PHOENIX -- Arizona closer Addison Reed stopped dipping June 16, the day his coach at San Diego State, Tony Gwynn, lost his battle with salivary gland cancer, a disease he attributed solely to his use of smokeless tobacco. Since then, Reed is pitching well and feeling better.

Reed recorded his 100th career save Friday, his 10th straight conversion, and ranks tied in the NL with 31 saves in his first season with the Diamondbacks. Reed's strong stretch certainly has more to do with fastball location and command of his slider, but he does say that he has never felt stronger or healthier.

"Obviously I'm 100 percent happy with myself that I am not doing it anymore," Reed told

"I can't say that it is going to kill you, but it definitely increases your odds of something bad happening. Anything that I can do to try to extend my life I am going to try to do. You think it is easy to quit. I can't even count how many times I told myself that today was going to be the last day, or next month was going to be the last month. And the next thing you know, seven or eight years down the road...

"I got hooked on it. At times, I felt like I had to have one in. I couldn't do the next task in my day unless I put one in. I couldn't drive home from the field without putting one in. I couldn't watch a baseball game without putting one in. When you think about it, that was not the way I wanted to live my life. I don't want to be 'I can only do this unless I throw in a dip.'"

Gwynn's passing seemed to flip a switch. Reed, 25, threw the seven cans of smokeless tobacco in his locker into the trash can in the D-backs' clubhouse when he heard the news about Gwynn, and also emptied his pickup of tobacco products.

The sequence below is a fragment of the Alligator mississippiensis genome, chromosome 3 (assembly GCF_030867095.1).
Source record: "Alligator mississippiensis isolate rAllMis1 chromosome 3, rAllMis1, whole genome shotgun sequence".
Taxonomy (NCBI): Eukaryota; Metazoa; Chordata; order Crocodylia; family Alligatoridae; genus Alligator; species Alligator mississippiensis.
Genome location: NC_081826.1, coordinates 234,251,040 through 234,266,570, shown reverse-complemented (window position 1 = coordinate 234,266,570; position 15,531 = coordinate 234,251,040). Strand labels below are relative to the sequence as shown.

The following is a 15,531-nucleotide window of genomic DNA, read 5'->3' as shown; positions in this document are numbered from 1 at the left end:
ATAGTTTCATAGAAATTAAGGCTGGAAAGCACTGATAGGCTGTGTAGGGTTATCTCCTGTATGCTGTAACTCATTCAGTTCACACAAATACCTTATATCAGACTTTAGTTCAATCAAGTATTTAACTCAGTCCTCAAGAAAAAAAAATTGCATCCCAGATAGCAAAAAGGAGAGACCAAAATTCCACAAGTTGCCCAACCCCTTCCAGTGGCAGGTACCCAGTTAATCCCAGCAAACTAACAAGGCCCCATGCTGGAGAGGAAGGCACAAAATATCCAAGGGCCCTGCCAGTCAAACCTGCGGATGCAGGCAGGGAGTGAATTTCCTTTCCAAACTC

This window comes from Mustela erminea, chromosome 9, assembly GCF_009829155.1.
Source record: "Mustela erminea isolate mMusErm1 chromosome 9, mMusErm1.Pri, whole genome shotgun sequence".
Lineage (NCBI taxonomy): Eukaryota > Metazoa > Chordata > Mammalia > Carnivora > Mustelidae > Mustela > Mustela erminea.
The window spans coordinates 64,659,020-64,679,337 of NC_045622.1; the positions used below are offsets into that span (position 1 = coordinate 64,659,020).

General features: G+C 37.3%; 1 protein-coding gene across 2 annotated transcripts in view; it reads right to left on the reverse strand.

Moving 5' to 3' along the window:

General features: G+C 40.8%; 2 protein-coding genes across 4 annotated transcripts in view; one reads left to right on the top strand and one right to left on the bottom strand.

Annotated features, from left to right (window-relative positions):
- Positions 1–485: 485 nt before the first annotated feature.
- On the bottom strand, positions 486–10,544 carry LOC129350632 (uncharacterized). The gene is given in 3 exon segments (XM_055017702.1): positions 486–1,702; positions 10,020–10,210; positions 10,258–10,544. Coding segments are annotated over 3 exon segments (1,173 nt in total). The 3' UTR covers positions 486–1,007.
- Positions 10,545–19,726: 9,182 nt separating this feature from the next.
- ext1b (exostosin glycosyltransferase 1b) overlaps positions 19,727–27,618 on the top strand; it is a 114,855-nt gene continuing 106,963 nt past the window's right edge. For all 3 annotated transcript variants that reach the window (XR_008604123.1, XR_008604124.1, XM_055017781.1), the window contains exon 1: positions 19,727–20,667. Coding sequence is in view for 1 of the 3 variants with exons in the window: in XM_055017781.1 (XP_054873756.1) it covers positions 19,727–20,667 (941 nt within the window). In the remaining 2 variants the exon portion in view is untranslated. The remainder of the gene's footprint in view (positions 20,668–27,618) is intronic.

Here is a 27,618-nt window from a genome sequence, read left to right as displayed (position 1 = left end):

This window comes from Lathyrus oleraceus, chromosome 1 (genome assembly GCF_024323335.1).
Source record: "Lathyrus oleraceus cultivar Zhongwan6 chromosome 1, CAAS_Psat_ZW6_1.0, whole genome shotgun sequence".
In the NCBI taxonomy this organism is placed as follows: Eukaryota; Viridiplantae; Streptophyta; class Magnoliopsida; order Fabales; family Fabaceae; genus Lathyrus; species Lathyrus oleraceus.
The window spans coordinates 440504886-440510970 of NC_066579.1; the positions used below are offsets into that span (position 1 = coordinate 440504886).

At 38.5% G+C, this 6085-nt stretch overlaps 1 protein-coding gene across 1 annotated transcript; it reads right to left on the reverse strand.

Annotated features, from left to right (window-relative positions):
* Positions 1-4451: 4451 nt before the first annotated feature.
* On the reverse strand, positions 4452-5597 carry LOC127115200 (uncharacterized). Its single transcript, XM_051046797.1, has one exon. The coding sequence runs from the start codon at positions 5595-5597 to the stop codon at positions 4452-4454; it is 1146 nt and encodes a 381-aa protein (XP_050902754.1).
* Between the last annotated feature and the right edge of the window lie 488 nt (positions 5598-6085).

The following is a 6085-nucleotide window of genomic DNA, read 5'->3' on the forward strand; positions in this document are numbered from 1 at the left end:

"So the only way I could get one is if I asked somebody for one," Reed told the web site. "As long as I didn't ask, I wasn't going to have one. Now, I honestly feel I can do anything without thinking about it.

"Every now and then, I will be sitting there and I'll be like 'this is the time I used to throw in a dip.' Definitely the thought creeps in my head. Once I tell myself that I am not going to do it and a couple of minutes passes, I'm glad that I didn't. I'm trying to stop for good, so I don't want to be 10 years down the road and throw one in

and say I'm only having one. Right now it seems to be going good, and I hope it continues."

Reed was told that he might gain weight by turning to a tobacco substitute, but he is the same weight as when he quit. He has shed some ERA. Since June 27, Reed has converted 14 of 16 save opportunities with a 2.70 ERA. He has 24 strikeouts in 20 innings, and opponents are hitting .181 against him. After giving up eight home runs into late June, he has given up only two home runs since.

With a 1-2-3 ninth inning to save a 5-2 victory over Colorado on Friday, Reed became the sixth-youngest closer to reach 100 saves since the stat became official in 1969. Francisco Rodriguez, Craig Kimbrel, Chad Cordero, Gregg Olson and Ugueth Urbina are the only players younger. Olson beat Reed by 40 days, Urbina by 26.

"He's in pretty elite company," Arizona manager Kirk Gibson said.